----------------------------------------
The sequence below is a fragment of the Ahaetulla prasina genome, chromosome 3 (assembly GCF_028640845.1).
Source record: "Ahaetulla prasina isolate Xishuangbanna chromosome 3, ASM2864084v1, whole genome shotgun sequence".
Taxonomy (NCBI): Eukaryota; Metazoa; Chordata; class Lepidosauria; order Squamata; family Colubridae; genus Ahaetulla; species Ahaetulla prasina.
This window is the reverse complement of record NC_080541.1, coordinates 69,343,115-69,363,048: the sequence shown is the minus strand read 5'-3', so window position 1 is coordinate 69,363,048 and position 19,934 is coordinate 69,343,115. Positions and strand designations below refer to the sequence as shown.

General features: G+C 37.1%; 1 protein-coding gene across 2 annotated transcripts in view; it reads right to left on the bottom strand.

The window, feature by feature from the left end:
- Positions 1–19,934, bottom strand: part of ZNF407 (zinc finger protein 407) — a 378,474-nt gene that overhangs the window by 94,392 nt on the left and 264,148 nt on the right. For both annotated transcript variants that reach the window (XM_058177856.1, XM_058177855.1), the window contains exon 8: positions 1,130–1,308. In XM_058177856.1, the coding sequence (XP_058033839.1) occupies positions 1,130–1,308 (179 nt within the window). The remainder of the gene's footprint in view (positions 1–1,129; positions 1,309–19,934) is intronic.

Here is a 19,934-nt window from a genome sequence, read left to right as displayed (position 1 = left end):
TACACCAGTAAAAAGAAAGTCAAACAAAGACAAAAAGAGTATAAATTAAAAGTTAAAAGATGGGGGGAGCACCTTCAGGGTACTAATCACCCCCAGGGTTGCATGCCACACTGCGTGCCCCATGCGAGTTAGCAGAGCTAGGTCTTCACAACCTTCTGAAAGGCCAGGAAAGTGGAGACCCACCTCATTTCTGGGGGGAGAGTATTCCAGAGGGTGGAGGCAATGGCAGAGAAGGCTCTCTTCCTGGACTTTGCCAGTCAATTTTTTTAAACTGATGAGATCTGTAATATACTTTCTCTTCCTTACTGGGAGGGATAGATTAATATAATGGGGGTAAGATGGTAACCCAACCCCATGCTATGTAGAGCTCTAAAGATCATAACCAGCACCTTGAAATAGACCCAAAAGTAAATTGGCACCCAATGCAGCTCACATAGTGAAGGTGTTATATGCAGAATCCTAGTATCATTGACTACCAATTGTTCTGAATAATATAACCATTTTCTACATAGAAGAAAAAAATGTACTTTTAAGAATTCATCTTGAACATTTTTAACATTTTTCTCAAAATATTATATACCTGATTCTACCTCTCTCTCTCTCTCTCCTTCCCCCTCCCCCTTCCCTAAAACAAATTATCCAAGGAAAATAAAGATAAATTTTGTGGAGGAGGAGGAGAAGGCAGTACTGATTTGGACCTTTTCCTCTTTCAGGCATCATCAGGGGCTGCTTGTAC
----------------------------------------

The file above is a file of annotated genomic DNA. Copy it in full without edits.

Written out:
The sequence below is a fragment of the Ahaetulla prasina genome, chromosome 3 (assembly GCF_028640845.1).
Source record: "Ahaetulla prasina isolate Xishuangbanna chromosome 3, ASM2864084v1, whole genome shotgun sequence".
Taxonomy (NCBI): Eukaryota; Metazoa; Chordata; class Lepidosauria; order Squamata; family Colubridae; genus Ahaetulla; species Ahaetulla prasina.
This window is the reverse complement of record NC_080541.1, coordinates 69,343,115-69,363,048: the sequence shown is the minus strand read 5'-3', so window position 1 is coordinate 69,363,048 and position 19,934 is coordinate 69,343,115. Positions and strand designations below refer to the sequence as shown.

General features: G+C 37.1%; 1 protein-coding gene across 2 annotated transcripts in view; it reads right to left on the bottom strand.

The window, feature by feature from the left end:
- Positions 1–19,934, bottom strand: part of ZNF407 (zinc finger protein 407) — a 378,474-nt gene that overhangs the window by 94,392 nt on the left and 264,148 nt on the right. For both annotated transcript variants that reach the window (XM_058177856.1, XM_058177855.1), the window contains exon 8: positions 1,130–1,308. In XM_058177856.1, the coding sequence (XP_058033839.1) occupies positions 1,130–1,308 (179 nt within the window). The remainder of the gene's footprint in view (positions 1–1,129; positions 1,309–19,934) is intronic.

Here is a 19,934-nt window from a genome sequence, read left to right as displayed (position 1 = left end):
TACACCAGTAAAAAGAAAGTCAAACAAAGACAAAAAGAGTATAAATTAAAAGTTAAAAGATGGGGGGAGCACCTTCAGGGTACTAATCACCCCCAGGGTTGCATGCCACACTGCGTGCCCCATGCGAGTTAGCAGAGCTAGGTCTTCACAACCTTCTGAAAGGCCAGGAAAGTGGAGACCCACCTCATTTCTGGGGGGAGAGTATTCCAGAGGGTGGAGGCAATGGCAGAGAAGGCTCTCTTCCTGGACTTTGCCAGTCAATTTTTTTAAACTGATGAGATCTGTAATATACTTTCTCTTCCTTACTGGGAGGGATAGATTAATATAATGGGGGTAAGATGGTAACCCAACCCCATGCTATGTAGAGCTCTAAAGATCATAACCAGCACCTTGAAATAGACCCAAAAGTAAATTGGCACCCAATGCAGCTCACATAGTGAAGGTGTTATATGCAGAATCCTAGTATCATTGACTACCAATTGTTCTGAATAATATAACCATTTTCTACATAGAAGAAAAAAATGTACTTTTAAGAATTCATCTTGAACATTTTTAACATTTTTCTCAAAATATTATATACCTGATTCTACCTCTCTCTCTCTCTCTCCTTCCCCCTCCCCCTTCCCTAAAACAAATTATCCAAGGAAAATAAAGATAAATTTTGTGGAGGAGGAGGAGAAGGCAGTACTGATTTGGACCTTTTCCTCTTTCAGGCATCATCAGGGGCTGCTTGTAC